Saudi Arabian authorities have released three female activists who were jailed last year after campaigning to lift the driving ban and dismantle restrictive guardianship laws, several human rights organizations and news outlets report. Conditions of the women’s release remain unknown and initial reports indicate it is temporary as their trials continue to move through the criminal court. Human rights group ALQST announced the women’s release over Twitter, adding that authorities had issued “promises that the others will be released on Sunday 31 March.”
Italy’s famed La Scala opera house has decided to return three million euros ($3.4m) in investment funding to Saudi Arabia after a plan to work closely with the kingdom was widely criticized by rights groups and the government. The proposed deal, which would have included giving a seat on the La Scala board to Saudi Arabia’s Culture Minister Badr bin Abdullah, came under fire earlier this month in light of the country’s human rights record. The kingdom is under increased global scrutiny since the killing of a Saudi journalist Jamal Khashoggi inside its consulate in Istanbul last October and the plight of a Saudi woman who turned to social media to help escape alleged family abuse.
The head of the state-backed Saudi human rights commission dismissed an international investigation into the killing of journalist Jamal Khashoggi as interference on Thursday, and said everyone accused was already facing justice in the kingdom. Three dozen Western countries, including all 28 European Union members, called on the kingdom last week to cooperate with a U.N.-led investigation. Khashoggi, a Washington Post columnist and critic of Saudi Crown Prince Mohammed bin Salman, was killed in the Saudi consulate in Istanbul on Oct. 2, provoking an international outcry.
Sen. Marco Rubio on Wednesday accused Saudi Arabia’s powerful crown prince of going “full gangster” and urged the Trump administration’s nominee for ambassador to Riyadh to hold the country accountable for human rights abuses. The comments by Rubio (R-Fla.) drew agreement from others on the Senate Foreign Relations Committee and underscored the ongoing bipartisan frustration among U.S. lawmakers with the oil-rich Arab kingdom. The ambassadorial nominee, retired Army Gen. John Abizaid, stressed that the U.S. relationship with the Saudis was bigger than the crown prince, and that the best way to change conditions in the Arab kingdom was through engagement.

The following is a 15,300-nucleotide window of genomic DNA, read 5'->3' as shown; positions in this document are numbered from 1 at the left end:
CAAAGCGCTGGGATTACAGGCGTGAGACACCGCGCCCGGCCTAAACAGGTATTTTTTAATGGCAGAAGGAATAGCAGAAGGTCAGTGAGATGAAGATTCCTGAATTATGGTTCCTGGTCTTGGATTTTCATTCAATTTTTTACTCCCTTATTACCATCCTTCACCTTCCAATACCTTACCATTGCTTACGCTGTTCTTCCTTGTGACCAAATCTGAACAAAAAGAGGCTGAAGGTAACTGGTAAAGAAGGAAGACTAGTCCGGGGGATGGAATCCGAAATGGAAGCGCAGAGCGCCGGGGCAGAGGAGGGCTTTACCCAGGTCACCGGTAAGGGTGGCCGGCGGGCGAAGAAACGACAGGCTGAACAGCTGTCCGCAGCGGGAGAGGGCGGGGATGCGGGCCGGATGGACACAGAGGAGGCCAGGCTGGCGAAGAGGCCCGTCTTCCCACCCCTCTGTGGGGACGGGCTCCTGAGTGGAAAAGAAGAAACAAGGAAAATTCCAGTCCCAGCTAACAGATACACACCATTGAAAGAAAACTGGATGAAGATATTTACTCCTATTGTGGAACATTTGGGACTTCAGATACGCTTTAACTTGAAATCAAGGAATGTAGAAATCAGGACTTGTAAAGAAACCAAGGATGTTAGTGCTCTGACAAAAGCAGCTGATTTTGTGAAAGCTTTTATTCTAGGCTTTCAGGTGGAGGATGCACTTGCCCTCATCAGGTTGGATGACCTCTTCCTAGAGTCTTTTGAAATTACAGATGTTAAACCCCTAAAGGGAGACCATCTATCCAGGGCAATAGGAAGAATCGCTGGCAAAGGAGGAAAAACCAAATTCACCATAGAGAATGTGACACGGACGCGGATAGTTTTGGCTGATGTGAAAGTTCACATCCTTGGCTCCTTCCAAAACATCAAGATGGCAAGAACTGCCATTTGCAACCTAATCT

Saudi Arabia had “absolutely nothing to do” with the National Enquirer’s reporting on an extramarital relationship involving Amazon.com Inc Chief Executive Jeff Bezos, the kingdom’s minister of state for foreign affairs said. Bezos on Thursday accused American Media Inc (AMI), the Enquirer’s owner, of trying to blackmail him with the threat of publishing “intimate photos” he allegedly sent to his girlfriend unless he said in public that the U.S. tabloid’s reporting on him was not politically motivated. He also referenced media reports about alleged links between AMI and Saudi Arabia.
A U.N. human rights expert said Thursday that Saudi Arabia undermined Turkey’s efforts to investigate the death of journalist Jamal Khashoggi, which she described as a “brutal and premeditated killing” planned and carried out by Saudi officials. Agnes Callamard, the U.N. special rapporteur on extrajudicial, summary or arbitrary executions, made her assessment Thursday after visiting Turkey. Khashoggi, a Washington Post columnist who wrote critically about Saudi Crown Prince Mohammed bin Salman, was killed inside the Saudi Consulate in Istanbul on Oct. 2. His remains have not been found.
An 18-year-old woman detained in Thailand after fleeing her family in Saudi Arabia and renouncing Islam will not be sent back to the Middle East against her wishes, Thai officials have said. Rahaf Mohammed al-Qunun barricaded herself inside a transit zone hotel room in Bangkok airport to prevent immigration officials putting her on a flight to Kuwait. Qunun says she would be killed if she was returned to Saudi Arabia and has vowed not to leave the hotel room until she can see representatives from the United Nations high commissioner for refugees.
Saudi prosecutors sought the death penalty for five of the 11 suspects accused of killing journalist Jamal Khashoggi on Thursday as their trial began in Riyadh, Saudi Press Agency reported. The trial comes three months after the Washington Post columnist and Saudi royal family insider-turned-critic was killed and allegedly dismembered at the consulate in Istanbul. Riyadh has maintained that neither bin Salman nor King Salman knew of the operation to target Khashoggi.
Netflix faced criticism Wednesday from human rights groups for pulling an episode in Saudi Arabia of comedian Hasan Minhaj’s “Patriot Act” series that criticized the kingdom’s powerful crown prince. The American comedian used his second episode, released Oct. 28, to criticize Crown Prince Mohammed bin Salman over the killing of writer Jamal Khashoggi and the Saudi-led coalition at war in Yemen. Human rights group Amnesty International said Saudi Arabia’s censorship of Netflix is “further proof of a relentless crackdown on freedom of expression.”
Saudi Arabia called US resolutions to end military aid for a coalition in Yemen and to blame the kingdom’s crown prince for the murder of Jamal Khashoggi ‘interference’ based on ‘untrue allegations.’ Canadian Prime Minister Justin Trudeau announced on Sunday that his government is seeking to leave a multibillion-dollar arms deal with Saudi Arabia.